Scottish and Southern Electricity Networks (SSEN) has launched an app, which allows customers to report power cuts and network damage at the touch of a button.
The power track app allows customers to alert the electricity district network operator (DNO) to a power cut by using their mobile phone or tablet instead of calling the customer services team.
SSEN said it will be able to respond quicker to power cuts as the report will go directly to its teams who will deploy engineers to investigate and reconnect power supplies as quickly as possible.
The company is thought to be the first DNO to develop an app that allows the public to take photos of any damage they see to the network and report it directly.
Lisa Doogan, director of customer relationship management at SSEN, said: “While customers should never approach a damaged power line or piece of our equipment, if they are able to send us a picture from a safe distance we’ll have a better idea of what is required to fix the job as quickly as possible.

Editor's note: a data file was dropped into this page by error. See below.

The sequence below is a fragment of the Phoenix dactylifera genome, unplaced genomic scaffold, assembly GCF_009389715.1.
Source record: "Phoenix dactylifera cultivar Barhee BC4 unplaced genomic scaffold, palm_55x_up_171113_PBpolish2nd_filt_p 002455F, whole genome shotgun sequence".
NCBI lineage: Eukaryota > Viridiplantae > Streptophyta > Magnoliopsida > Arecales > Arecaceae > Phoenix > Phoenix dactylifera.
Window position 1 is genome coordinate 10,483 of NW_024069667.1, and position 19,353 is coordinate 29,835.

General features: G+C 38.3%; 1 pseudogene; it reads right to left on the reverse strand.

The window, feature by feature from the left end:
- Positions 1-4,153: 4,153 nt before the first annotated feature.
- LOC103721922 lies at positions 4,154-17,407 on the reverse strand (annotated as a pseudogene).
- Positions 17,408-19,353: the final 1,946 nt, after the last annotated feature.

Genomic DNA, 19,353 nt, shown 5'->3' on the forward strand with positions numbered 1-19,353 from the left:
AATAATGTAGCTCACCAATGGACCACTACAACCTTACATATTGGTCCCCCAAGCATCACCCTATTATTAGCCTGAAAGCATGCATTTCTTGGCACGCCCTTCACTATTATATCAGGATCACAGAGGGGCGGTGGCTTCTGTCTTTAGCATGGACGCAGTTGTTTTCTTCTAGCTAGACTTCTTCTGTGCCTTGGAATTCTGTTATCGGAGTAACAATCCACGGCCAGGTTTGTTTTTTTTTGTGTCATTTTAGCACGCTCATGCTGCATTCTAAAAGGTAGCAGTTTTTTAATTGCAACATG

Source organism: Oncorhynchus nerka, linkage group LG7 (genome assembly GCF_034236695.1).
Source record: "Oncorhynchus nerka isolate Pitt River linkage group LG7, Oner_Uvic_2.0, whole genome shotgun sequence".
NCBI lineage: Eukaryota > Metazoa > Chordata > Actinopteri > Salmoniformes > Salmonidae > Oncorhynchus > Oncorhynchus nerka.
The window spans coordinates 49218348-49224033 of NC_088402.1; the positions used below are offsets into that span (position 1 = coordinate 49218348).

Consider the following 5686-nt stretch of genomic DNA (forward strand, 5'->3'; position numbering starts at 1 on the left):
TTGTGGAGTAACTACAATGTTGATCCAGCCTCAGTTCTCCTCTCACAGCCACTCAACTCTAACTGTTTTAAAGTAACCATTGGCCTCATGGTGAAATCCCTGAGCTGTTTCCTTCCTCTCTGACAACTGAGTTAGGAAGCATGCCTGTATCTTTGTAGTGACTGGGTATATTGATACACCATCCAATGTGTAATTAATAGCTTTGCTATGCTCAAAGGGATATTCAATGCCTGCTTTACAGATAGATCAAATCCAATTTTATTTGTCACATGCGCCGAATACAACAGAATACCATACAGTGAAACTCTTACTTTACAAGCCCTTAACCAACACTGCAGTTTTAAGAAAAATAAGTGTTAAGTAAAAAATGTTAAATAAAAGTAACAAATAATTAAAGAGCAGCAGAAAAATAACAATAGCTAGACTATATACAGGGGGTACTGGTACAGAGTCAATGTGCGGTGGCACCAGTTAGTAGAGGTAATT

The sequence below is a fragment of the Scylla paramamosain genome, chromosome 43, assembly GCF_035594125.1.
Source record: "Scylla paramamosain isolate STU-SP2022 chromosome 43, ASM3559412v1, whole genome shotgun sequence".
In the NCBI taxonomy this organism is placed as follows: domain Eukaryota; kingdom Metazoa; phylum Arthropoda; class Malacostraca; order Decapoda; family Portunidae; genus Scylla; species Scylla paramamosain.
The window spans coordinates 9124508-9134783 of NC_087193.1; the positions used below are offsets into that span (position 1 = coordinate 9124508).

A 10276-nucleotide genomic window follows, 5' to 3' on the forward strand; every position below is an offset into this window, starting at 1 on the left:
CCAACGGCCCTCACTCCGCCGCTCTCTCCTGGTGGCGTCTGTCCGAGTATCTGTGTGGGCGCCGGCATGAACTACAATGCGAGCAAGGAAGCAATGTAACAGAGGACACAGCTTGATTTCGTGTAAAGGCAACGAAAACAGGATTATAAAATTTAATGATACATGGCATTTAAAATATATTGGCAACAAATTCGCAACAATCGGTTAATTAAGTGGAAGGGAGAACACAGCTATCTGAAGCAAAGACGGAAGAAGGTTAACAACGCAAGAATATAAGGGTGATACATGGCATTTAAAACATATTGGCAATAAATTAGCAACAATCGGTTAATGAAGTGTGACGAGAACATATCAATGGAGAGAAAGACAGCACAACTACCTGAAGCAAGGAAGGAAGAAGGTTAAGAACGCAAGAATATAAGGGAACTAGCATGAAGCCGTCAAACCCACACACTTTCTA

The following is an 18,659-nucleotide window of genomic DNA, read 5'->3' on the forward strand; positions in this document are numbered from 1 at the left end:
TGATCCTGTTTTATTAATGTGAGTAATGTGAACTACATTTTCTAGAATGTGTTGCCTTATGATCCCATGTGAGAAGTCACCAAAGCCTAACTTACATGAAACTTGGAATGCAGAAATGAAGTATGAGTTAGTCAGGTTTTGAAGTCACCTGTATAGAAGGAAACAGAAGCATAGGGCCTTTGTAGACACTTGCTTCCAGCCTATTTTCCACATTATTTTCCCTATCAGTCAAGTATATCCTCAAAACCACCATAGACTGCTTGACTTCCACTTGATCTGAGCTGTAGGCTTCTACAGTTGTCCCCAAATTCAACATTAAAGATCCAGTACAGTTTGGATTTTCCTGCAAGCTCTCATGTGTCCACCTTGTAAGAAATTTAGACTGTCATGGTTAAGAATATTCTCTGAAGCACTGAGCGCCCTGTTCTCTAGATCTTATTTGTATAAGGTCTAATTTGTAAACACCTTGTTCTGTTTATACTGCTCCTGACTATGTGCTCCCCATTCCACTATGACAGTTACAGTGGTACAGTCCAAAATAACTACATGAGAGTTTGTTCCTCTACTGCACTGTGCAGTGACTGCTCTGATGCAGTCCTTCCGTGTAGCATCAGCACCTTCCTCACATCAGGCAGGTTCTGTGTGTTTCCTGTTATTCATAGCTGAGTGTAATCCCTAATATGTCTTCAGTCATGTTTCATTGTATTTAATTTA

“For example, if a tree has blown onto a power line and we can see it before sending out our engineers, they’ll know exactly where it is and the equipment they’ll need to make the repair.”
The images, combined with GPS signals will alert SSEN’s engineers to the exact location and potential cause of any problems. This allows them to minimise time locating faults and promptly repair any damage to the network.
SSEN has also formed a partnership with Williams Advanced Engineering, part of the Williams Group, to trial the use of robots for high-voltage power line inspections.
The autonomous robot will navigate its own route, moving from overhead lines while it captures “critical asset data” to inform reinforcement and maintenance requirements.
Funded by Ofgem’s Network Innovation Allowance, the line inspection by semi-autonomous systems project will be the first time a “highly autonomous robot” will be used to inspect electricity networks in the UK.
Once developed, the specification will be released through a market tender to design and build the first autonomous robot to be used on this scale in the industry.